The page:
Two northern California high schools, Yreka and Mt. Shasta, were invaded in mid-January by 100 cops, many dressed up in their jack-boot thug costumes, culminating an undercover snitch operation targeting marijuana. Thirty three people, including a Mt. Shasta councilwoman, will now have their lives destroyed by the “justice system.”
The Yreka Siskiyou Daily News reports that “Agencies that took part in Wednesday’s operations include the California Department of Justice-Bureau of Narcotics Enforcement Redding Office, Glenn Interagency Narcotic Task Force, Tehama Interagency Drug Enforcement, Shasta Interagency Narcotic Task Force, Modoc County Narcotic Task Force, California Highway Patrol, California Department of Alcohol and Beverage Control, Siskiyou County District Attorney’s Office, Weed Police Department, Siskiyou County Sheriff’s Department (SCSO), Mt. Shasta Police Department (MSPD), Yreka Police Department (YPD), Siskiyou County Probation Department, Siskiyou County Child Protective Services and the Siskiyou County Interagency Task Force (SCINTF).”
Somehow, three cops were required for each arrest. The processing of the 33 arrested now moves to District Attorneys for prosecution and will continue, years hence, with their imprisonment. The war against cannabis is essentially a massive public works program funding cops, prosecutors and jailers. The program’s end product is humans in cages, adding only to California’s massive deficit. A real public works program should result in things being built, students being educated, value being created. California may soon have to lay off 100,000 teachers, and begin issuing IOUs. Perhaps the newly unemployed teachers can get jobs arresting, prosecuting and jailing their former students instead.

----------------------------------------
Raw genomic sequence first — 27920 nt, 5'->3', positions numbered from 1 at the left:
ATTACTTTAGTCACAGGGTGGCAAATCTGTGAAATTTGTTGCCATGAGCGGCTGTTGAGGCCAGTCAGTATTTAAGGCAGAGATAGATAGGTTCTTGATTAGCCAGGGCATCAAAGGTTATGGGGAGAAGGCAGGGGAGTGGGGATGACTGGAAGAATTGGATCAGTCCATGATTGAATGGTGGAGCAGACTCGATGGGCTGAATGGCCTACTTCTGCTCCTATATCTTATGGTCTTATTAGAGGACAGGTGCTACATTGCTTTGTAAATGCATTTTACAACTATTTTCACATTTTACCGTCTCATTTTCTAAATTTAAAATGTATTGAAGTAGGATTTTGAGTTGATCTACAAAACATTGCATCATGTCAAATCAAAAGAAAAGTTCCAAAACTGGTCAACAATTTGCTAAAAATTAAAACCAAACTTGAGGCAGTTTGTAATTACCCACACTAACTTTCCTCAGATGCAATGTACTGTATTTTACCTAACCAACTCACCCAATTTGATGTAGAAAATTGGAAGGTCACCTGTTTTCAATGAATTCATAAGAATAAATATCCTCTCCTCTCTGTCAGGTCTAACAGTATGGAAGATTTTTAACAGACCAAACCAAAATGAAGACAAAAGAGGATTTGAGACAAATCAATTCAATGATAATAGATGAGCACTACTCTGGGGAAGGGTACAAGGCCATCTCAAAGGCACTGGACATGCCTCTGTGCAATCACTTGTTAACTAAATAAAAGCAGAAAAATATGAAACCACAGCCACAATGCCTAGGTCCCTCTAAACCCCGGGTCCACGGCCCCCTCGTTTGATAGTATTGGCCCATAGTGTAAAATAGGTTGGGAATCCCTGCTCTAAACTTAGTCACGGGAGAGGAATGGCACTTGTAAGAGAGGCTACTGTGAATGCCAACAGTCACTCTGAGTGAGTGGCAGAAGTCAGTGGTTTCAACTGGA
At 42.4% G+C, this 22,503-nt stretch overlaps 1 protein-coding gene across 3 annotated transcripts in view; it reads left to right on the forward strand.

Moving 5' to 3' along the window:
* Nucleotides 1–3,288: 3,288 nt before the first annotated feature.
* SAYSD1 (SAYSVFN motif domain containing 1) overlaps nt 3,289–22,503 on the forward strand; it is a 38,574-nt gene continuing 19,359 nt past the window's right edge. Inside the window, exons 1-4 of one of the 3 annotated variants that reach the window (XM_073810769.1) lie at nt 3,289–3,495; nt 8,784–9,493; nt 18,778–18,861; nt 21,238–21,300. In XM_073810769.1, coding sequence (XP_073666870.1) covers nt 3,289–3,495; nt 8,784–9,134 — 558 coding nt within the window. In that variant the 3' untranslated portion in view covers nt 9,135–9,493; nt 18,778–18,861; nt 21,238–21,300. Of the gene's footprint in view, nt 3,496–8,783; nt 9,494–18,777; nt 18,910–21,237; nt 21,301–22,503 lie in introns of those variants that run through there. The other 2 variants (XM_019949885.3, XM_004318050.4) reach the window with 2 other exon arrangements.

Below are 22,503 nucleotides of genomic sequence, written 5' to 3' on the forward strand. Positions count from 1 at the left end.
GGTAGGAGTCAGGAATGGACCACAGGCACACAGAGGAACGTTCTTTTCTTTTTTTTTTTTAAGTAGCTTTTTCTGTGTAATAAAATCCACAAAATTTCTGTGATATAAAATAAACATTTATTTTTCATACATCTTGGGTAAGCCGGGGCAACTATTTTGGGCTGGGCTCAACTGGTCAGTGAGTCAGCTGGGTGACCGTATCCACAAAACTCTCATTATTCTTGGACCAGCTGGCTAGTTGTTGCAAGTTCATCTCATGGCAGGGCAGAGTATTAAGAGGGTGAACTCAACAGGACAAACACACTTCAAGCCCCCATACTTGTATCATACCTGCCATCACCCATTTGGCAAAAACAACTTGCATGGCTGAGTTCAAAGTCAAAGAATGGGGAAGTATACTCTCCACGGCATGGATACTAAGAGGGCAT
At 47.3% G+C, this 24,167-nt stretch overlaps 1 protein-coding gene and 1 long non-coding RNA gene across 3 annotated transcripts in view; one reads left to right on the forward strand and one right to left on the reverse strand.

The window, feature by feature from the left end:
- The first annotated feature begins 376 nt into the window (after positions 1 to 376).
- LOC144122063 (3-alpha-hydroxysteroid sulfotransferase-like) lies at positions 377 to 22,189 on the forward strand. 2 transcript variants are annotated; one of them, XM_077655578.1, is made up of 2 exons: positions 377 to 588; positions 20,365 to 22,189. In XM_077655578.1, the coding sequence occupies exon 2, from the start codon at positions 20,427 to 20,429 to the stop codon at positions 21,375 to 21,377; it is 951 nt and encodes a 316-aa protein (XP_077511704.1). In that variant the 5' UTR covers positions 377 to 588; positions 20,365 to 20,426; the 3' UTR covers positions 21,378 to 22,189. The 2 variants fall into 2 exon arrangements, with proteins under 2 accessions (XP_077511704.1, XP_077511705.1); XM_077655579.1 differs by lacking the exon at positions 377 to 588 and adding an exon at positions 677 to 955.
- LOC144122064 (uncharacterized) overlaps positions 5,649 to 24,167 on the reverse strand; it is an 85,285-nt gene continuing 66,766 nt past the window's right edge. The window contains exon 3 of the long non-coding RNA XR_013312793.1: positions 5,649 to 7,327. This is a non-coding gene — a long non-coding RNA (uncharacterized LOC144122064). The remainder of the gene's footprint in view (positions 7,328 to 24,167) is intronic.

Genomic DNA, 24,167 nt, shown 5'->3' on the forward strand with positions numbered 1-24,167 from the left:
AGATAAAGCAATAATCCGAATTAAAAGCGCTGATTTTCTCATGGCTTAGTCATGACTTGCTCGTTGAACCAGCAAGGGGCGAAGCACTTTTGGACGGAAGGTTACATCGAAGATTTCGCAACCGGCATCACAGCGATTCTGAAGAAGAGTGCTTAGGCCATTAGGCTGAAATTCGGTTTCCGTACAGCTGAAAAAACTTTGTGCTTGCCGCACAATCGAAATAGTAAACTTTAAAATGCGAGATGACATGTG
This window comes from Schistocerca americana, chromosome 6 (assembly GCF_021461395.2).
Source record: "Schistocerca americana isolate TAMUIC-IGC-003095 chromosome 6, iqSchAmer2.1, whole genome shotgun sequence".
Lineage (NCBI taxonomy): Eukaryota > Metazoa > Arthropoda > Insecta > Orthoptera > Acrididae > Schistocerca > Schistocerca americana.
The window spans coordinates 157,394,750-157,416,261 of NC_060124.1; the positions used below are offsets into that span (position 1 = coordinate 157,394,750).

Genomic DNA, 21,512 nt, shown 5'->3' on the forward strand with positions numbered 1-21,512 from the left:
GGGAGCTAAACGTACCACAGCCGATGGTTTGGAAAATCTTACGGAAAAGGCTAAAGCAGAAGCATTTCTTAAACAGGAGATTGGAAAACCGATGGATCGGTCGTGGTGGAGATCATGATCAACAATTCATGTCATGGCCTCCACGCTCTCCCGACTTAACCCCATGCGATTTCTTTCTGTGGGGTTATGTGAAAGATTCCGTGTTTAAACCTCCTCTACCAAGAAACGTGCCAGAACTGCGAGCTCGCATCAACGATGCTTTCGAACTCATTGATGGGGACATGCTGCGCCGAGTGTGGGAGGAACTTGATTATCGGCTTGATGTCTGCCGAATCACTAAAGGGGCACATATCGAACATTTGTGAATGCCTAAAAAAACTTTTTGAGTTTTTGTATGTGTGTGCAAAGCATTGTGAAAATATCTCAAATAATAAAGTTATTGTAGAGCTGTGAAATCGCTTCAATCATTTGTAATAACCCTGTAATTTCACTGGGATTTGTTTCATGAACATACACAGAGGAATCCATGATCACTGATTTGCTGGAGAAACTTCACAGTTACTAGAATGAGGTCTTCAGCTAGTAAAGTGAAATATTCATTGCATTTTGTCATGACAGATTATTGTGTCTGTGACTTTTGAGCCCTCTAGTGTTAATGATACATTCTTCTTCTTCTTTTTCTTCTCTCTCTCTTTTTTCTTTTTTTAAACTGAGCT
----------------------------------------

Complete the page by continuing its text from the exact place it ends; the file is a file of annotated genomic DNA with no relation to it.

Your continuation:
The drugs involved were the softest of all, marijuana, concentrated marijuana (hashish?) and ecstasy. Cannabis, of course, lacks the addictiveness and lethality of tobacco cigarettes. Ecstasy was a promising new therapeutic tool for increasing empathy and reducing neurosis until stricken illegal by drug warriors in congress.
Had the 100 cops really wanted to achieve safety and public service, they should have swooped down on corner stores selling to minors the addictive and lethal drug, cigarettes. About 3,000 American teenagers begin smoking cigarettes each day, nearly one million new addicts each year. Around one third will die from their new cigarette habit. By contrast, zero people die from using cannabis, except those killed in paramilitary police raids.